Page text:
All wheel drive vs 4 wheel drive

#1

Is all wheel drive as effective as 4 wheel drive in deep snow ( 2 feet or more)?

#2

Very few passenger vehicles come from the factory with a 2 foot ground clearance, and once you have snow that deep, the snow that is literally pressing on the front bumper and the undercarriage of the vehicle will make it unlikely that any form of drive system will get you out of those conditions.

That being said, in extremely tough conditions, 4WD is going to be more effective, but with snow that deep, I wouldn’t count on anything. If you typically encounter snow that deep, you will need a 4WD truck that has had the suspension raised significantly.

#3

If you have sufficient ground clearance, I’d say, yes, a good AWD system, such as Subaru’s, would be as effective as 4WD in snow of any depth.

Snow is snow. 4WD excels off road, crawling over dirt and rocks. AWD works very well on snow.

Tire type might have more to do with traction under deep snow conditions than AWD vs 4WD.

How often do you plan to drive through two or more feet of snow, and what sort of vehicle do you plan to drive?

#4

Stay home that day and save $3000-$6000…

#5

You need a plow on front…
As stated…all wheel drive is an on road, slippery condition function and DOES NOT function as well as part time 4 wd in those conditions.

You want some wheel spin in deep mud/snow conditions to keep treads clear. The “deeper” the snow, the more aggressive (doesn’t mean too fast for conditions) you have to drive and heavy duty part time works better. BTW…6" of wet snow can be worse than 12" of dry.

Mechanical diff locks, solid axles, aggressive tread and other off road features (but with narrower non floating tires) are helpful as well. Traction control is problematic and should be disabled.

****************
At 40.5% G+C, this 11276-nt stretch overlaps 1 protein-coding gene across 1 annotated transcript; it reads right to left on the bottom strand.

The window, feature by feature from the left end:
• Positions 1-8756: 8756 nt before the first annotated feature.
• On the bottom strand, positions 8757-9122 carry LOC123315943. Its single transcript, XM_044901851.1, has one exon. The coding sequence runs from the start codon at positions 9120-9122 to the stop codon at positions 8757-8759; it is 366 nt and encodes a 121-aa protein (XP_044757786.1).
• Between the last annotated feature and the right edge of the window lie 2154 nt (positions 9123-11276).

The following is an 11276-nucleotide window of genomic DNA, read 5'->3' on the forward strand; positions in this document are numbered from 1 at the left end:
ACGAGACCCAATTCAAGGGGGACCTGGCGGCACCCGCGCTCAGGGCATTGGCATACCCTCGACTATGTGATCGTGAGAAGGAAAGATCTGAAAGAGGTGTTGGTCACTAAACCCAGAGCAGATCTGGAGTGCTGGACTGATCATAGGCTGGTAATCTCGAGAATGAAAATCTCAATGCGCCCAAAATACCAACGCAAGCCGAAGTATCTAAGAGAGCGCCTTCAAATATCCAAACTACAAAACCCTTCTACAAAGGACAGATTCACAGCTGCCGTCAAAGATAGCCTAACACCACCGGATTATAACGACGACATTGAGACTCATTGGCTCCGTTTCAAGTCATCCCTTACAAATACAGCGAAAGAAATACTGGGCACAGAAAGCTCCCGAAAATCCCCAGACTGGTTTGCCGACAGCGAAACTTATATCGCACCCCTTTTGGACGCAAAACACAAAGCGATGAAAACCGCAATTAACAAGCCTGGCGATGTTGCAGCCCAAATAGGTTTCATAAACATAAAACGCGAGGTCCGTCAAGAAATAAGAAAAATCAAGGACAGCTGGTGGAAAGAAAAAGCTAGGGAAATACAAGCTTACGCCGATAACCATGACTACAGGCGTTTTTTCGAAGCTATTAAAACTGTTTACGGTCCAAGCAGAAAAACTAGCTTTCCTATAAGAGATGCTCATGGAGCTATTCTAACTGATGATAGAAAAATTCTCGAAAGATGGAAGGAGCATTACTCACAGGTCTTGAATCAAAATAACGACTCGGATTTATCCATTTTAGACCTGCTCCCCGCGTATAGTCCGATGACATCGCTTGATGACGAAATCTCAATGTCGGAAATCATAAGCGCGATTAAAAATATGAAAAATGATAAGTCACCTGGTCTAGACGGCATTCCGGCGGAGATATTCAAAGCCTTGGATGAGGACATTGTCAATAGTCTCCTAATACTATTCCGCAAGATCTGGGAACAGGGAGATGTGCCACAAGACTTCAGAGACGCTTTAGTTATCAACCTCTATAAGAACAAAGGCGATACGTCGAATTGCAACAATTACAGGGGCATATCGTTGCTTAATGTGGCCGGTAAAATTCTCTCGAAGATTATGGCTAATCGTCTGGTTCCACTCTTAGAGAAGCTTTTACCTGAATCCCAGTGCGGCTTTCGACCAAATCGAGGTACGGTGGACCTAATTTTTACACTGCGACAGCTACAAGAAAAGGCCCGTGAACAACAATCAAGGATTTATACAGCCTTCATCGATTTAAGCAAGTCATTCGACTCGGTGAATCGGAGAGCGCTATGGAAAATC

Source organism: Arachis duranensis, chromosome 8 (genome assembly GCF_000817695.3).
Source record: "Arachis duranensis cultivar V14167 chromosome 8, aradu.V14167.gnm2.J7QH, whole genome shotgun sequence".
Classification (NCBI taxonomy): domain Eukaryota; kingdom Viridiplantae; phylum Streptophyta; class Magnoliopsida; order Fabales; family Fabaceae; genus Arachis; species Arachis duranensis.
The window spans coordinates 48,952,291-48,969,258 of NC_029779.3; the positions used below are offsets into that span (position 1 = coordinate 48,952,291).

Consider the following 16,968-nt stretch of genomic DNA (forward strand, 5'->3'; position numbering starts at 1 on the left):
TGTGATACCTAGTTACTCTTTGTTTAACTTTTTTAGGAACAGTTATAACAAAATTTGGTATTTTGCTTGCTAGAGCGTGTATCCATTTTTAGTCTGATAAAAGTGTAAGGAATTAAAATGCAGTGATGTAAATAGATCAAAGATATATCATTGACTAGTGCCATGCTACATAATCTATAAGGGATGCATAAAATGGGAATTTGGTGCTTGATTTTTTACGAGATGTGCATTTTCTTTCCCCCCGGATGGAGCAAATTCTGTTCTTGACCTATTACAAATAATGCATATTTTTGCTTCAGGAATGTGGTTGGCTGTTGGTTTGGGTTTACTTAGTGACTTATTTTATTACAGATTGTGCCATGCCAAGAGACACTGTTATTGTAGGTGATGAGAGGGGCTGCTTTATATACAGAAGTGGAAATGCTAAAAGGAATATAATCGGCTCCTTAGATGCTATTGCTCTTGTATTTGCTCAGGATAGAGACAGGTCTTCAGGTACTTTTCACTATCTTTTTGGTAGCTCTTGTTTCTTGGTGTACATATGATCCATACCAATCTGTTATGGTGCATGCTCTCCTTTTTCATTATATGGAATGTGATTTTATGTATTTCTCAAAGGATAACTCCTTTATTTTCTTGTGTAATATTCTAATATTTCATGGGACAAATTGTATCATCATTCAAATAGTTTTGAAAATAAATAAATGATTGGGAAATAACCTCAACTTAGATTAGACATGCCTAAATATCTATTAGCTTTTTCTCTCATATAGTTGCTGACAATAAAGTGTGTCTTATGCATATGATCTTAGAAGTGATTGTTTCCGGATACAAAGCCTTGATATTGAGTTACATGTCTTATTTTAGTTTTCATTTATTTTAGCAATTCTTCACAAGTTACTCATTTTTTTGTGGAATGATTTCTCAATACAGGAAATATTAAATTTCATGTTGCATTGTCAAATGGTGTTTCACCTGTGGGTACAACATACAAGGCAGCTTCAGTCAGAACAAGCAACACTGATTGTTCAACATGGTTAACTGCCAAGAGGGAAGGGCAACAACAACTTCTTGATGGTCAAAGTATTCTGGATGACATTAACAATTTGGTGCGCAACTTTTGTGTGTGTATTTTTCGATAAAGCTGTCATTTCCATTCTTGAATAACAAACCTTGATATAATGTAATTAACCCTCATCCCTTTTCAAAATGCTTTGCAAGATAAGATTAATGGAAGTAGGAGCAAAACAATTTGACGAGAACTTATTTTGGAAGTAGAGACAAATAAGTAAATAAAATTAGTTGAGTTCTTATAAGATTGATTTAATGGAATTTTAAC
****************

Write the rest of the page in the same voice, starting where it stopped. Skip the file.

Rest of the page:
Ground clearance is EVERYTHING !!!
Remember that the less clearance you have the more flotation you will experience, the less traction you’ll have as well. Our Subaru was an animal until snow got to 7+" and then it was as useless as any front drive car.

In reality the only way most vehicles can really handle 2 feet of snow…is with a plow on front and for that you need a part time 4 wd; no awd “weeners” here.
Bottom line…You cannot buy an awd w/0 center lock that will routinely handle 2 feet of snow.

#6

It depends on the AWD system.

An AWD system essentially has a differential in the center that allows the front and back axles to turn at different rates. The trouble is that the center differential has the same problems as a regular differential, in that it can confuse traction differences for you making a turn and send the torque to the wrong axle. So theoretically, with many AWD systems you can get stuck with only one wheel on a particularly slick patch. With four wheel drive, the front and back axles always turn at the same rate when you’re in 4wd, which is why you can’t use it on dry pavement (since you can’t turn), but it also means that you need to get two wheels stuck in order to be truly stuck, effectively making you half as likely to get stuck. It’s a subtle difference, but it is important.

Now the big caveat. Companies like Subaru and Audi have very good AWD systems with multiple limited-slip differentials which make the situation I was describing above almost impossible. Short of high-centering them, it’s practically impossible to get one of those stuck. But, for really deep snow, ground clearance is more important and, unless you’re shopping for a high-end Luxury SUV like a Land Cruiser or something, you’re not going to find a high-clearance vehicle with a good full-time system.

#7

Usually not. 4WD is usually on larger vehicles.